Butch Jones Responds to Allegations He Called Former WR 'Traitor'

Scott PolacekFeatured ColumnistFebruary 24, 2016

KNOXVILLE, TN - NOVEMBER 7: Head coach Butch Jones of the Tennessee Volunteers looks on during a game against the South Carolina Gamecocks at Neyland Stadium on November 7, 2015 in Knoxville, Tennessee. Tennessee defeated South Carolina 27-24. (Photo by Joe Robbins/Getty Images)
Joe Robbins/Getty Images

University of Tennessee football coach Butch Jones responded Wednesday to allegations he told Drae Bowles he betrayed his team for helping a woman who was allegedly raped.

Nate Rau and Matt Slovin of the Tennessean provided details of the allegations:

University of Tennessee football coach Butch Jones told one of his players he "betrayed the team" after the wide receiver helped a woman who said she was raped by two other football players, according to a new legal filing in a sweeping lawsuit filed by six women against Tennessee.

Michael Spencer of WATE in Knoxville shared the coach's response:

Paul Finebaum of ESPN provided comments from former team captain Marlon Walls, who defended Jones:

Rau and Slovin reported the lawsuit said Bowles cried after Jones spoke to him, although the suit noted the coach did call him back to apologize for deeming him a "traitor."

According to the suit, Jones' interactions with Bowles followed an altercation during which teammate Curt Maggitt punched Bowles "as retribution inside the UT locker room, according to the new filing," per Rau and Slovin.

Maggitt and Jones were allegedly upset with Bowles for assisting a woman who claimed Tennessee football players A.J. Johnson and Michael Williams sexually assaulted her.

Rau and Slovin provided the details: "Bowles found the woman, a friend of his identified in the lawsuit as Jane Doe IV, crying and hyperventilating in a parking lot in the early morning hours of Nov. 16, 2014, according to the lawsuit. They called 911 and arranged to meet an ambulance at Volunteer Hall."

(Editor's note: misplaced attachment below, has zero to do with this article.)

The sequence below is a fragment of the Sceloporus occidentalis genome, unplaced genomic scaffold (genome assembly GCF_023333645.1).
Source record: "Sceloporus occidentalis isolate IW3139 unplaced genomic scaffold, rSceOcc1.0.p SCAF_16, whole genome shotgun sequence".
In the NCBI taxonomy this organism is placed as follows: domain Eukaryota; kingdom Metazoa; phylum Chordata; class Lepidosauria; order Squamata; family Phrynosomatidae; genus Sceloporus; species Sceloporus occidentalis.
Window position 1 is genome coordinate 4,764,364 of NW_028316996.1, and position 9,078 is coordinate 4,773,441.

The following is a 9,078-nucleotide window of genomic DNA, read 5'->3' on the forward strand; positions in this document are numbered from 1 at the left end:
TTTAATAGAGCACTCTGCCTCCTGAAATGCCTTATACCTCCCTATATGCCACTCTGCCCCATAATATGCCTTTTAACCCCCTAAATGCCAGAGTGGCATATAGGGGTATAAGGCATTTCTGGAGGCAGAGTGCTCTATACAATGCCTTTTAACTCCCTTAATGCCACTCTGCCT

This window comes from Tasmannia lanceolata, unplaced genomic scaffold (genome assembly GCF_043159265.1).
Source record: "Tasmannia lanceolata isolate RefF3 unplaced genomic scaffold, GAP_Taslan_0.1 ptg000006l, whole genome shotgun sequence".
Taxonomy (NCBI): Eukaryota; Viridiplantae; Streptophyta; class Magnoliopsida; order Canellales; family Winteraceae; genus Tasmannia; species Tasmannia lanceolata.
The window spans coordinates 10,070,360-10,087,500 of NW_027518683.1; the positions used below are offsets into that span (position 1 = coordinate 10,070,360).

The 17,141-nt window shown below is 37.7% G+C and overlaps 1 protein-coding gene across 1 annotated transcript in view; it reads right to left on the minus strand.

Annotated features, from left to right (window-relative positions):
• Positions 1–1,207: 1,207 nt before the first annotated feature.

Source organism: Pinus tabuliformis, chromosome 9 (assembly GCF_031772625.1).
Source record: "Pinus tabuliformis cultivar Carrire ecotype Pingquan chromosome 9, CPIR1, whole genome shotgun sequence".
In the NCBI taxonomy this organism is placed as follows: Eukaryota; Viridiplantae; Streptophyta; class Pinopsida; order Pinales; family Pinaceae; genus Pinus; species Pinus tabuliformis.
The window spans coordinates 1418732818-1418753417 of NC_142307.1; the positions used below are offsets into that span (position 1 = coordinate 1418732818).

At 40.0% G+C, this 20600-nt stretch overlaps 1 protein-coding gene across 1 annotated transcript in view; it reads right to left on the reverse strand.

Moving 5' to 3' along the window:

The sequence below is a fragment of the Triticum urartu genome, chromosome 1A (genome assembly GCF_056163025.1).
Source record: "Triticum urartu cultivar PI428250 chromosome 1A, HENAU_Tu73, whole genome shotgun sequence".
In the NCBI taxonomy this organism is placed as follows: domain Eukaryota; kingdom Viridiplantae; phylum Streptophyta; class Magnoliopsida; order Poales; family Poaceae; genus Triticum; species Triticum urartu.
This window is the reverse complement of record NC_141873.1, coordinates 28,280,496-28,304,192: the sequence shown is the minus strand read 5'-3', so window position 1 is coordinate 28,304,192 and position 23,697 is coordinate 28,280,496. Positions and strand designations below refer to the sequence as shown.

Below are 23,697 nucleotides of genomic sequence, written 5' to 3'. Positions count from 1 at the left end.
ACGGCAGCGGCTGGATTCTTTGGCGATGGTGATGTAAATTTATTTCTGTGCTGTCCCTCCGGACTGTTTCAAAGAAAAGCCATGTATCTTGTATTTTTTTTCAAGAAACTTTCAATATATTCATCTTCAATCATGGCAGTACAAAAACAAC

Bowles was also reportedly confronted by teammates Geraldo Orta and Marlin Lane.

Rau and Slovin said Bowles transferred to UT Chattanooga after these alleged incidents occurred in November 2014.

This is just one component of an overarching federal lawsuit against Tennessee's athletics department. Anita Wadhwani and Slovin of the Tennessean reported two new plaintiffs recently joined the lawsuit, which means there are now eight total women suing the school. Wadhwani and Slovin provided context:

Five women say they were assaulted by football players; one says she was assaulted by a basketball player; one says she was assaulted by non-athletes at a party thrown by a football player; and another says she transferred because she feared retribution for aiding a friend who reported being raped by a football player, according to the lawsuit.

Patrick Brown of the Times Free Press shared the university's response to the lawsuit:

Jones also joined other head coaches of various Volunteers sports programs at a Tuesday news conference held to defend the overall culture inside Tennessee's athletics department.